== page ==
While significant progress has been made at the livestock production level, further improvements regarding EU-approved slaughter protocols are needed in order to get more facilities approved for the EU and to help those that are already approved operate more efficiently. For example, under the current EU requirements it is not possible to use the antimicrobial treatments that many processors rely on. These include organic acid washes which are sprayed onto carcasses and cuts.  Currently the use of lactic acid is being considered in the EU following a positive recommendation by the European Food Safety Authority. The approval process has been slow to proceed and it remains to be seen when this type of intervention will be an option for beef exported to the EU.

The importance of antimicrobial interventions will continue to grow as new microbiological testing requirements for the U.S. market are implemented in March of this year. Accordingly, the CCA will continue to work towards further results on these technical issues so that the Canadian industry is able to take full advantage of the free trade agreement currently being negotiated with the EU.


U.S. agriculture groups want to resolve the COOL dispute

CCA President Travis Toews attended the American Farm Bureau Federation (AFBF) Annual Meeting earlier this month where he had several opportunities to update Farm Bureau delegates on the World Trade Organization (WTO) Panel report on U.S. country of origin labeling law (COOL).

The discussions identified how the U.S. will be better off by eliminating the discrimination that COOL has created for Canadian and Mexican livestock imported into the U.S. Although COOL has not produced any quantifiable benefits for U.S. agriculture, it puts at least 9,000 U.S. meat processing jobs at risk though closure of excess processing capacity. Once U.S. packing facilities start closing, the U.S. livestock producers that rely on the closed facilities will be negatively impacted.

Also explored was the potential for Canada to take retaliatory action should the U.S. not comply with the WTO ruling. With Canada being such a huge importer of U.S. agricultural and prepared food products, the AFBF concluded that it is in the best interest of U.S. farmers and ranchers to resolve the COOL dispute as soon as possible and not delay a resolution through an appeal. The AFBF expressed this by passing a policy to, "support country of origin labeling that conforms with COOL parameters and meets WTO requirements."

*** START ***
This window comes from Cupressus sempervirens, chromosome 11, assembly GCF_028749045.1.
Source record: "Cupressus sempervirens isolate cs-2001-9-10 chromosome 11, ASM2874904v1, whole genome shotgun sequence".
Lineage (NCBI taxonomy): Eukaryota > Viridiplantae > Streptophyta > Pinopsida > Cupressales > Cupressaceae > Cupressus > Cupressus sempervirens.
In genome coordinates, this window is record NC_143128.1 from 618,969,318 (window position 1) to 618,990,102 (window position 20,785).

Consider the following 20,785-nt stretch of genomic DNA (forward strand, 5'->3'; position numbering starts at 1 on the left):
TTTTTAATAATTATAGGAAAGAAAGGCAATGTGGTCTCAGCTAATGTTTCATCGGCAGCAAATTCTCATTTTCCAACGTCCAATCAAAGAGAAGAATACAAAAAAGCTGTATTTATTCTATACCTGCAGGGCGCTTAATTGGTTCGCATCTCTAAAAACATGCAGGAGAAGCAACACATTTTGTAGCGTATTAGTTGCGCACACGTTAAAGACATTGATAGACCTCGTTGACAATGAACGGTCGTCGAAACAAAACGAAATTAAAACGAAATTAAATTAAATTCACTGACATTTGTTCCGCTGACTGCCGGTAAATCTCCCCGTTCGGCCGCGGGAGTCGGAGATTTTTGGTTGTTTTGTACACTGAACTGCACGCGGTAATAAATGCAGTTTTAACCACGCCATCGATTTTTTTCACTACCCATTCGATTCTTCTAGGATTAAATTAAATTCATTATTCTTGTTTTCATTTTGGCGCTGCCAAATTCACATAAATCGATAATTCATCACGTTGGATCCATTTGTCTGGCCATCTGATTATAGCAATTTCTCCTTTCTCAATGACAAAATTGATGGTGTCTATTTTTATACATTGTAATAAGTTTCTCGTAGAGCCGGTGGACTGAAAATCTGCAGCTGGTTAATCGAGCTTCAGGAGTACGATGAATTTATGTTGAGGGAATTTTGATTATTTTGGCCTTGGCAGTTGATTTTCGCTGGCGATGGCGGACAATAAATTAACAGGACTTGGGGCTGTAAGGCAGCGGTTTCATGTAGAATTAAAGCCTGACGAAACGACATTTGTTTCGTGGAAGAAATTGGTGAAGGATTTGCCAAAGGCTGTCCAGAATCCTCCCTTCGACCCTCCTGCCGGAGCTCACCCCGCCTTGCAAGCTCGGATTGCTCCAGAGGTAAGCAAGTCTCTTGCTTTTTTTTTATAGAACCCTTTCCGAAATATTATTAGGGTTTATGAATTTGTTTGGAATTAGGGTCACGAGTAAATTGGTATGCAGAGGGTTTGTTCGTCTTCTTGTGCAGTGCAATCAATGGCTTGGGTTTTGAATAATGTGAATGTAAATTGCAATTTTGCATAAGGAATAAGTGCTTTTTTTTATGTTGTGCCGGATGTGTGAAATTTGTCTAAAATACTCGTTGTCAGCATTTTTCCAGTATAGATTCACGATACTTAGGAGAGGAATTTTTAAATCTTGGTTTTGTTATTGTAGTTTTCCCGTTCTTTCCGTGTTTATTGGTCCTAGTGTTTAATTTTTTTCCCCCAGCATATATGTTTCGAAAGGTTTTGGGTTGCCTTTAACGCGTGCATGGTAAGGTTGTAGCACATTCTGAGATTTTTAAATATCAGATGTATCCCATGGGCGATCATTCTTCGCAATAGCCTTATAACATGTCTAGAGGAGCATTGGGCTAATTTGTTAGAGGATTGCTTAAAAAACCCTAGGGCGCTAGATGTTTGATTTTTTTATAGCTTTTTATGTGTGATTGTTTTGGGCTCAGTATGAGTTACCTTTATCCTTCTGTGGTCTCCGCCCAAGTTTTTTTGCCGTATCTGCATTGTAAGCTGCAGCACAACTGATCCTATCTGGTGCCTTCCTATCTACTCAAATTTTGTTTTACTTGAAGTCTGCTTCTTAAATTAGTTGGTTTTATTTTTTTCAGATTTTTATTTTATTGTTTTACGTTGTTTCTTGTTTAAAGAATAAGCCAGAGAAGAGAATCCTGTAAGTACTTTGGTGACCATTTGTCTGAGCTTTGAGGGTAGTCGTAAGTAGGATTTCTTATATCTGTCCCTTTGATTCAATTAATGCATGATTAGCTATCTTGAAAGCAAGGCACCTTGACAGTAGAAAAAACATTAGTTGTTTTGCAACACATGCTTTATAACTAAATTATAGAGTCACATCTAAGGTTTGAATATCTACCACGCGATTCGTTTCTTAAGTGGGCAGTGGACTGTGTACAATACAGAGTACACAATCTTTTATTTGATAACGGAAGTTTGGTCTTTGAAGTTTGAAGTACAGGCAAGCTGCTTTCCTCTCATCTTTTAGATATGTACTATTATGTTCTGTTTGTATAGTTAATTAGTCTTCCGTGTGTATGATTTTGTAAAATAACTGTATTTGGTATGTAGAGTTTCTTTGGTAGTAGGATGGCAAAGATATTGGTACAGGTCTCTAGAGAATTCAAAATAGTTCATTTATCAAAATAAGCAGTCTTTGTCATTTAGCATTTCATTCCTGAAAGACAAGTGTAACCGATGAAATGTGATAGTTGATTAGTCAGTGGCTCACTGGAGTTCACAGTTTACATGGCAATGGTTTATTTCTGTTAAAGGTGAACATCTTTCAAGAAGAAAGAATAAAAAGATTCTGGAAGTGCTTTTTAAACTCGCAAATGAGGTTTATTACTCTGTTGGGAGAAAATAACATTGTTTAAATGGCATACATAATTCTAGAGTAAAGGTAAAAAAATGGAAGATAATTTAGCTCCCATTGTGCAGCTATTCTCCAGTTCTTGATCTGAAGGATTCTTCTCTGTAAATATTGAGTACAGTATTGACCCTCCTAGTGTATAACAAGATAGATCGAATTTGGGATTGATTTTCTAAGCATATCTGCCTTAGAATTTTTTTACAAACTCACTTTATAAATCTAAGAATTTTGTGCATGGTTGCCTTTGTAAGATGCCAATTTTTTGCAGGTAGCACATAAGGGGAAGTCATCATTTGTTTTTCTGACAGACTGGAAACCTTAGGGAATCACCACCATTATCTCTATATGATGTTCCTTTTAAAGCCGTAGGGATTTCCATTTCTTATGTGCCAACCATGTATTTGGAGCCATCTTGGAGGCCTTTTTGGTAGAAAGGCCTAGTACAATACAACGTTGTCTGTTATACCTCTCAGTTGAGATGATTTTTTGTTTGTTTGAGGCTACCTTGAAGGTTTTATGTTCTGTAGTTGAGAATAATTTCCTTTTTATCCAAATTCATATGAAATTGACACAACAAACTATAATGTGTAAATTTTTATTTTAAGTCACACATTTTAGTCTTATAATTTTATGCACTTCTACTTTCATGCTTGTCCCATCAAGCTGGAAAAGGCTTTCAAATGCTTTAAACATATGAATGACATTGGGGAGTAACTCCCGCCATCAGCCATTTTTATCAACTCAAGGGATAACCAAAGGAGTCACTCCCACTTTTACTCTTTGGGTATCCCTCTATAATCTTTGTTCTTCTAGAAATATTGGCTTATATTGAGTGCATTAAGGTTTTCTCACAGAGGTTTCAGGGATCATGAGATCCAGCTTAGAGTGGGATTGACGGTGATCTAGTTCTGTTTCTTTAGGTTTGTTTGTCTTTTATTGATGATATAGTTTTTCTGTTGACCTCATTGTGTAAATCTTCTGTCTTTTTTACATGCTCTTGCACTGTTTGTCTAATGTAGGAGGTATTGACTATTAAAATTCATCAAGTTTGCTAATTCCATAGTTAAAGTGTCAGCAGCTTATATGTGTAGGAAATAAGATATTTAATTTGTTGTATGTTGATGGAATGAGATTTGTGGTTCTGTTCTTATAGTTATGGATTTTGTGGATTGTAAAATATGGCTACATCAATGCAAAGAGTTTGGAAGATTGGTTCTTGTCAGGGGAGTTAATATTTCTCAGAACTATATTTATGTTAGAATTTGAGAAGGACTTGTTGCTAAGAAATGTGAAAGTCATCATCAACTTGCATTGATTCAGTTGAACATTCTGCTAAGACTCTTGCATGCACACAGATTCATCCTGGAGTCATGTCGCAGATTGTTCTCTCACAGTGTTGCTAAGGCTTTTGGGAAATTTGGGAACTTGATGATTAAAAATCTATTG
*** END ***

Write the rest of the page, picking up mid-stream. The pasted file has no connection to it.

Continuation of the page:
Furthermore, AFBF directed its staff to "Encourage the USTR not to appeal the WTO ruling on COOL, but to go straight to a legislative resolution."

The decision by AFBF is consistent with the position taken by the National Cattlemen's Beef Association (NCBA) at their summer meeting in August 2011. The NCBA had taken notice that the WTO had delivered its final decision to the U.S., Canadian and Mexican governments. Although the ruling had not yet been made public, apparently the NCBA had gleaned enough from media reports to take the following position on the case: "NCBA staff should urge the U.S. Trade Representative to forego an appeal of the WTO ruling on US COOL and work with Congress and/or regulatory agencies to implement a program that is WTO compliant and consistent with current NCBA policy."

Finally, a group of over 100 U.S. agriculture oriented State Legislators met in Washington D.C. from January 6-8 at the annual meeting of the State Agriculture and Rural Leaders (SARL). The CCA participated in this meeting and had the opportunity to have many conversations regarding COOL, similar to what was discussed at AFBF. This group passed a resolution, "that SARL encourages the U.S. to waive an appeal of the WTO Dispute Panel's ruling on COOL and further encourages the United States Congress to make a legislative amendment that would bring COOL into conformity with the U.S. WTO obligations, without hindering the ability of the United States to continue to implement COOL for informed consumer decisions."

As the mainstream agriculture groups rally to seek a resolution to the COOL dispute, the fringe groups who support retaining the trade discriminatory provisions can be expected to become increasingly vocal. As they do so, the CCA will continue to work with organizations and lawmakers in Washington, D.C. to encourage the U.S. to waive any appeal and to move directly to resolve the dispute.


Beef Cattle Research Council project update

The Beef Cattle Research Council announced a call for research proposals in the August 2, 2011 edition of Action News. The Council met in December to review the proposals that were submitted. Four proposals were approved for funding based on favorable reviews from independent experts, alignment with industry research priorities, and budgetary constraints. We'll be featuring these funded projects over the coming weeks. One of the projects will investigate at a faster, less labour-intensive method of doing routine carcass grading research. Click here to read more.

CCA Action News

Staff Contributors: John Masswohl, Mark Klassen, Reynold Bergen
Written, edited and compiled by: Gina Teel and Tracy Sakatch